Ettinger, Mordecai Ze'ev ben Isaac Aaron Segal

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ETTINGER, MORDECAI ZE'EV BEN ISAAC AARON SEGAL (1804–1863), Polish rabbinical scholar, and scion of a long line of rabbis (see *Ettinger family). He studied under Naphtali Hirsch Sohastov, rabbi of Lemberg, and under his own uncle, Jacob *Ornstein. Although renowned for his great scholarship, he never occupied a rabbinical position, his considerable personal fortune rendering him independent. In 1857 he was chosen rabbi of Cracow and its environs and indicated his acceptance but changed his mind. He served as "nasi of the Holy Land" of the Austrian kolel, an honorable position always given to the greatest of the rabbis. In this capacity he did much to help consolidate the position of the Jewish community in Ereẓ Israel. He studied together with his brother-in-law, Joseph Saul ha-Levi *Nathanson, many joint works resulting from their 25 years of collaboration.

First and foremost of them was Mefareshei ha-Yam (Lemberg, 1827), novellae and elucidation appended to the Yam ha-Talmud on the tractate Bava Kamma, by their uncle, Moses Joshua Heshel Ornstein of Tarnogrod; at the end of this work is included their halakhic correspondence with such contemporaries as Moses *Sofer, Mordecai *Banet, and Akiva *Eger. Their remaining joint works to be noted are Me'irat Einayim (Vilna, 1839), a work in seven sections on the inspection of animals' lungs; Magen Gibborim, 1 (Lemberg, 1834), 2 (Zolkieve, 1839); two commentaries on the first 235 chapters of the Shulḥan Arukh, Oraḥ Ḥayyim; glosses to and emendations of the glosses of Mordecai *Jaffe on the Talmud (published in the Romm Vilna edition of the Talmud); Ma'aseh Alfas (in the Romm Vilna edition of Alfasi), glosses on the halakhot of Isaac Alfasi and the Mordecai; Ner Ma'aravi. a commentary on the Jerusalem Talmud which includes references under the title Ein Mishpat and glosses thereto entitled Gilyon ha-Shas (published in the Piotrkow 1859–60 edition of the Jerusalem Talmud).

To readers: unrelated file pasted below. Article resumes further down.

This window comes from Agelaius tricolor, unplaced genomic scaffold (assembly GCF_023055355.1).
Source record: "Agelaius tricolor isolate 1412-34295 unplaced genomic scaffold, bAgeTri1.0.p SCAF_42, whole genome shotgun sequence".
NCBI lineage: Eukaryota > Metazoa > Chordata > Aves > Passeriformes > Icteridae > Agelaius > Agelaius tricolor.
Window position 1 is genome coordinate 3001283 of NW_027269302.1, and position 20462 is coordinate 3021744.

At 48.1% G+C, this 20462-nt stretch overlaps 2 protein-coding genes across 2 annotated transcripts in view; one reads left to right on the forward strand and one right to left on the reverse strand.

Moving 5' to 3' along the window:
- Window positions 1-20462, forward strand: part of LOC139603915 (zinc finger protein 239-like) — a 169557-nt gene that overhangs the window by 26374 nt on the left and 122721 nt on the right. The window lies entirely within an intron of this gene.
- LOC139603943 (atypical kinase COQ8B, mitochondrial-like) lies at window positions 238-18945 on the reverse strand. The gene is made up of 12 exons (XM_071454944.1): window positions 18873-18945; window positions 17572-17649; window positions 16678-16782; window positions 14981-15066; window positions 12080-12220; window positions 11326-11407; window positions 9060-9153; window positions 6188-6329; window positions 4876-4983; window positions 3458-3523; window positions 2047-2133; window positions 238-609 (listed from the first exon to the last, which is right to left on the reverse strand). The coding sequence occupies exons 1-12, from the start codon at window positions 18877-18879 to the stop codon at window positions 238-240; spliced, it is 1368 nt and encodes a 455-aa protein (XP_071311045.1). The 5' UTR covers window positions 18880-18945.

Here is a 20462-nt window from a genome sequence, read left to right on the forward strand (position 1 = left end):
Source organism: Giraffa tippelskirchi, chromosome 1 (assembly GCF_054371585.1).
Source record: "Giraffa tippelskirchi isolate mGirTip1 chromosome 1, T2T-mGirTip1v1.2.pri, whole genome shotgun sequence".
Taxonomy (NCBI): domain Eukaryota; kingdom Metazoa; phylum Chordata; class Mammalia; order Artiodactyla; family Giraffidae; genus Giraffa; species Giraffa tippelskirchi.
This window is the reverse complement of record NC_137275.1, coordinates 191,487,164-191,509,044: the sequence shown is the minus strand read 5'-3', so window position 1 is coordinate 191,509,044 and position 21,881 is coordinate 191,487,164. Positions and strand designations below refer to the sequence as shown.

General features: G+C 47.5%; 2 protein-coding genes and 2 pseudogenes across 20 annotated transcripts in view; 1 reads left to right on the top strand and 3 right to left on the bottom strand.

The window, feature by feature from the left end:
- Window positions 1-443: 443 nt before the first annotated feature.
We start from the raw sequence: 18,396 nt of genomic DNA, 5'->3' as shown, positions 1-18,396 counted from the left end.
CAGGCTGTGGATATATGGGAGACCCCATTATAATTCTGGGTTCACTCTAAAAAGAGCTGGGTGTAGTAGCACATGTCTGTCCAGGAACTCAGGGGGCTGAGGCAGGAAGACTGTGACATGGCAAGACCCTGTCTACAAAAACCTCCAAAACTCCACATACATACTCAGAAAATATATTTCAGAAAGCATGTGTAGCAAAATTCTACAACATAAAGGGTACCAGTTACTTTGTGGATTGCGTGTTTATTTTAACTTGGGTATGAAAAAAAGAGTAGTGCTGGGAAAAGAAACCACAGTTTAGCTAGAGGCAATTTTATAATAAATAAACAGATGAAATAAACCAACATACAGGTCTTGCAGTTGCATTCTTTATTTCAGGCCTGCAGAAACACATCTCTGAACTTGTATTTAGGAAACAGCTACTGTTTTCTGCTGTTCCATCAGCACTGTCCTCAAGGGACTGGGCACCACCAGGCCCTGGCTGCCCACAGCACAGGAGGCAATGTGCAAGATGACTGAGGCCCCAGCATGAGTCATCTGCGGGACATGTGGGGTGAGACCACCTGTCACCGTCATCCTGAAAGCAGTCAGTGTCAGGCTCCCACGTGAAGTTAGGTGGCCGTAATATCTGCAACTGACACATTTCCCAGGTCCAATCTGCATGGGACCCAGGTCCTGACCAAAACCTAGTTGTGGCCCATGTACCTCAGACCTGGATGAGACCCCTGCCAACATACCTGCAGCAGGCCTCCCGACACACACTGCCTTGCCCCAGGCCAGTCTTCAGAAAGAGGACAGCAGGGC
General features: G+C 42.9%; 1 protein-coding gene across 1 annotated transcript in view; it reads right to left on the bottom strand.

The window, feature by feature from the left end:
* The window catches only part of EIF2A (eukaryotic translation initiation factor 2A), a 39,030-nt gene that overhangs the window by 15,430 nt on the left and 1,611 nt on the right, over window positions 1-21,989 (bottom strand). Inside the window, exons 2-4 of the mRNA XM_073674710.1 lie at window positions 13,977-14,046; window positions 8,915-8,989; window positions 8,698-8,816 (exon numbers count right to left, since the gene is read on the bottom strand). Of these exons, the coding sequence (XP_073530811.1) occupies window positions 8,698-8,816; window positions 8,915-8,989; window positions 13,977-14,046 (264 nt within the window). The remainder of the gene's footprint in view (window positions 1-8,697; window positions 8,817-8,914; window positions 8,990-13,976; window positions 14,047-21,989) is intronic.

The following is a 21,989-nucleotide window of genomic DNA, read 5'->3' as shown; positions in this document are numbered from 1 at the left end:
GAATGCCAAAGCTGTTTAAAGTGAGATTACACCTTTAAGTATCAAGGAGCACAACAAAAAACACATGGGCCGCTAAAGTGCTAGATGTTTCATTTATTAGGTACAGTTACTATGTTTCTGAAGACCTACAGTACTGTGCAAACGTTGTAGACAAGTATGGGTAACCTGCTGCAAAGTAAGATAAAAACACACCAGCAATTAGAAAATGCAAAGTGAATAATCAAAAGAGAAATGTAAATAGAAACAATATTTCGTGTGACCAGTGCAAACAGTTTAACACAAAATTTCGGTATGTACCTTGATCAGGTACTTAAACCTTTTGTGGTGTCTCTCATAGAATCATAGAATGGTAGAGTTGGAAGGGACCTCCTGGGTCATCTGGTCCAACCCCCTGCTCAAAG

This fruitful partnership ended in 1859, Ettinger having published in Solomon *Kluger of Brod's booklet Moda'ah le-Veit Yisrael (1859), which contained a ban against machine-baked maẓẓot, whereupon Nathanson published a contrary opinion in a booklet called Bittul Moda'ah (1859). After the rift with his brother-in-law, Ettinger devoted himself to study together with his son Isaac Aaron (Ma'amar Mordekhai, no. 58), and decided to publish responsa and novellae independently. To this period belong his important responsa Ma'amar Mordekhai (1852), which deal to a great extent with the laws of *agunah. A collection of his responsa, Shevet Aḥim, has remained in manuscript.

His most famous son was isaac aaron (1827–1891) who served as rabbi in Przemysl and in 1888 succeeded Ẓevi Hirsch Ornstein as rabbi of Lemberg, remaining there until his death. Like his father, he at first refused all rabbinical offers, including the rabbinate of Przemysl, and like him also served as "nasi of the Holy Land." His novellae were published together with his father's Ma'amar Mordekhai, and his responsa are found in his Maharya ha-Levi (2 vols., 1893), as well as in various works of contemporary rabbis.


S. Buber, Anshei Shem (1895), 151f.; I.T. Eisenstadt and S. Wiener, Da'at Kedoshim (1897–98), 178; H.N. Dembitzer, Kelilat Yofi, 1 (1888), 146a–49b, 156a–b; L. Ginzberg, Perushim ve-Ḥiddushim ba-Yerushalmi, 1 (1941), lxi (Eng. introd.); eg.

[Itzhak Alfassi]